Back in December, I announced here that I would stop buying books for one year. I acknowledged I had a problem, and I was going to stop buying them by the dozen (no really, I buy armloads at a time) and actually read the hundreds — hundreds — of unread books that surround me on my dozen bookshelves. My house is a library, where there isn’t a single room without a book in it. My kitchen is full of cookbooks (which I actually read like novels), as is the pantry in my dining room. My side table beside the bed has so many stacks of books on it that, as I joked to a friend last week, I knock a book off every morning when I try to hit the alarm’s Snooze button — because of spending five years taking English lit at university, I got so used to reading several books at once that I still do it. My kids have several bookshelves in each of their rooms. The bathrooms are filled with magazines. The family room and living room have shelves of books. Even the guest bedroom, music room, exercise room and storage spaces have books shoved into every free space. And my office has so many books that every shelf is filled, more books are shoved into the free space on top of the books, the tops of the shelves have books, they’re stacked on the floors, and that one shelf where I have put all my Buffy figures? I now eye it daily and think, “OK, Spike, you’ve fallen off that stand so many times that I should just sweep all of you guys into a bag and use this shelf for BOOKS.” But I haven’t gotten there yet.

I’ve read a ton of them. Every shelf probably has 10-15 books on it that I’ve actually read. But that leaves another 10-15 that I haven’t. And that is A LOT.

And so, I decided I wouldn’t buy books this year. Nor would I take any out of the library. I was going to make a concerted effort to read what was on my shelves, and see if I could match the 55 books I managed to read last year.

Then I started making exceptions, and that’s where addictions always fall apart. I belong to two book clubs (sometimes three), and I said whatever books they chose, I’d buy/get from the library so I could keep up. But that’s 24 books right there. Already I’d put a major dent in my Year of Reading From My Own Shelves.

Then, on December 31, I placed an order for 10 books, books that I’d wanted for some time, but now that I’d put a one-year moratorium on my book-buying, I needed them NOW. So after deciding I needed to read some of the hundreds of books on my shelf, I was already up to 10 new ones, and 24 other ones that I’d have to buy/borrow. That left only about 20 that I could read from my own collection. Not even one shelf’s worth.

And then, in February, my children’s school had a book sale to raise money for their library. The kids begged me to take them there after school, and they looked over the books and I told them they could take what they wanted (I’ve never put a limit on books). $1 for a paperback, $2 for a hardcover. And that’s when I saw JK Rowling’s Cuckoo’s Calling on a table in mint condition. Wait, $2 for a brand new book? That’s amazing! Without even thinking, I put it into the stack of books the kids had chosen and went up to pay for them. It’s only as I handed over my money my heart suddenly jolted and I realized, Wait… I can’t buy any books!! Oh no… oh no… So I decided I will give this one to my husband. Yes, that’s the ticket! I can still give books as gifts, yes? And if it just happens to still be on my shelf next year, why then yes, I can read it. Whew. Crisis averted.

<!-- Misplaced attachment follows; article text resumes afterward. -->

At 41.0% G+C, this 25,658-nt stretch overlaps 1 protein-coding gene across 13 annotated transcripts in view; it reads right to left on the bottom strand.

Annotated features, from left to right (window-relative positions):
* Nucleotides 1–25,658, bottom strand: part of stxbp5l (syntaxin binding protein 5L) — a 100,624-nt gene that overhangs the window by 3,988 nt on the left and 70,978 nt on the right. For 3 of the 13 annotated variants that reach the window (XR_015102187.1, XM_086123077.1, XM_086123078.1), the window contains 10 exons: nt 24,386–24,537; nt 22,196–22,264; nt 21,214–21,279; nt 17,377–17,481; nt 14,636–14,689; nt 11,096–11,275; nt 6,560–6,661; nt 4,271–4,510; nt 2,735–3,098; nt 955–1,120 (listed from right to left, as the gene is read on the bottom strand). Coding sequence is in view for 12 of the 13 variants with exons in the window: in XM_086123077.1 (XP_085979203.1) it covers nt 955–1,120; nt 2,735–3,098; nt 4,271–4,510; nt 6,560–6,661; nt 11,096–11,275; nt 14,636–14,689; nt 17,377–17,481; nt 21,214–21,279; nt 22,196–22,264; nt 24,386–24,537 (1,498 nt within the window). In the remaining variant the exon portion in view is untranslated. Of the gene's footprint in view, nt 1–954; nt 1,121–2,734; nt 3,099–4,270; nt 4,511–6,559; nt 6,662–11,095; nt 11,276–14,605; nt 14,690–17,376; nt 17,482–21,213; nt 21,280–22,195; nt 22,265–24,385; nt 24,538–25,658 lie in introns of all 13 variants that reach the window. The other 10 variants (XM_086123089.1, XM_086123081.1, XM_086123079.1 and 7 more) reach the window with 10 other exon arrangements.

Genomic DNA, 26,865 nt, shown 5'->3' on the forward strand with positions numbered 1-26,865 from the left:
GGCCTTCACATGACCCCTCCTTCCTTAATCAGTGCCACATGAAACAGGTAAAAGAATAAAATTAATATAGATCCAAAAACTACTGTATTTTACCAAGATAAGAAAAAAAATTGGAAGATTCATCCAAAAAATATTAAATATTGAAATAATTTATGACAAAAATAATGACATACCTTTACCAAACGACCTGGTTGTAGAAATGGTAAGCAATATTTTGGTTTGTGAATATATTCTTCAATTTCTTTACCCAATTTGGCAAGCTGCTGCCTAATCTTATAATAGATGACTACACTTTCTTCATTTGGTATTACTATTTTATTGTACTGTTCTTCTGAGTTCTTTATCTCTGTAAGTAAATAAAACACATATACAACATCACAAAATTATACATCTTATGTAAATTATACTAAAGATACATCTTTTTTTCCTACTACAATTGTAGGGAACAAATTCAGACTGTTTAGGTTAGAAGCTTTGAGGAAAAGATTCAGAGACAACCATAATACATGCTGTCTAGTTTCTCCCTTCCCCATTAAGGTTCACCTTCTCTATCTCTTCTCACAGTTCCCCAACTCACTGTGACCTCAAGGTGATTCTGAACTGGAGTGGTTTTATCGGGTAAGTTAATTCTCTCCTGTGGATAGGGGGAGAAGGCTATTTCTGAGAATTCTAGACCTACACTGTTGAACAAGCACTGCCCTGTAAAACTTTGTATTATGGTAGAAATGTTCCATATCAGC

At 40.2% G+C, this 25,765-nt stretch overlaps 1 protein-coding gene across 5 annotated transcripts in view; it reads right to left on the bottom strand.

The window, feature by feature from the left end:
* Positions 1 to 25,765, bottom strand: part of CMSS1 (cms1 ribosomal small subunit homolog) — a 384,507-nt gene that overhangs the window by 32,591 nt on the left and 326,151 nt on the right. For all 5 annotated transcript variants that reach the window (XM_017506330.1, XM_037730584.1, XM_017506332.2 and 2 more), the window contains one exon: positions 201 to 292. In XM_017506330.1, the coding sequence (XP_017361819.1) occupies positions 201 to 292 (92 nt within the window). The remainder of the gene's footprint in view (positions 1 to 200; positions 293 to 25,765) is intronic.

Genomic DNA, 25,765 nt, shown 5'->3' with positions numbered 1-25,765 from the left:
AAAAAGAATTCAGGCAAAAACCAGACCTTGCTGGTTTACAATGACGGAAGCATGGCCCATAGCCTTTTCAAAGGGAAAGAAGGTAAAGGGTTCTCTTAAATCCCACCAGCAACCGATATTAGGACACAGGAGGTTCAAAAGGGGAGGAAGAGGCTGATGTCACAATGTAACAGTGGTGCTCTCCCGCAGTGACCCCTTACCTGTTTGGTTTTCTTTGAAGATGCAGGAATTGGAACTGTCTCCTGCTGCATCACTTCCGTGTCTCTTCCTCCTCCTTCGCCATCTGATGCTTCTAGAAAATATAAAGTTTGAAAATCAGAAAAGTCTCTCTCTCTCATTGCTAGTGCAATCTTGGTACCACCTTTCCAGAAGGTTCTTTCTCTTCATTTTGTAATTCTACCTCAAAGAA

Then my birthday happened. And someone gave me an Indigo bookstore gift card. They were barely out the door before I raced to my computer, heart pounding with excitement, and began filling up my cart. Ooh… I went over the amount. Ah well, it’s my birthday, right? I felt my heart beat faster, and my stomach was doing flip-flops of excitement. Two days later the books arrived and I grabbed them excitedly from the mailbox, ripped open the box and smelled them. They smelled WONDERFUL. (This is why I’ve yet to switch to a Kobo…)

Two weeks later two of the books that I’d worked on as an editor arrived in the mail: Wanna Cook, the Breaking Bad companion guide by Dale Guffey and Ensley Guffey, and Elephant in the Sky by Heather Clark (both astoundingly good books, by the way!) Just seeing a book-shaped package gave me shivers of excitement, and I could barely contain myself as I ripped the package open and handled them for the first time. Shortly after, one of my book clubs had their monthly meeting in a bookstore. I saw books that I wanted so desperately — OMG, so-and-so has a new book?! — but knew I couldn’t have them.

And on the way home, I realized no, I can’t do this. In fact, I’d more than proven already that I hadn’t done this at all. I’d failed miserably. My moratorium on books had lasted all of six weeks before I’d fallen off the wagon, and then when someone gave me a gift I was like an addict.

And that was when I realized something even bigger: I’d always joked that I was addicted to buying books, but I really was. The way alcohol or caffeine or drugs give people a high that they can’t get from anything else, that’s how I feel when I buy books. There’s so much possibility between those covers, so many worlds and new people to meet and adventures to be had. If I choose my books wisely, I’ll be introduced to new ways of thinking and new ideas that I’ll be mulling over for weeks, months, even years.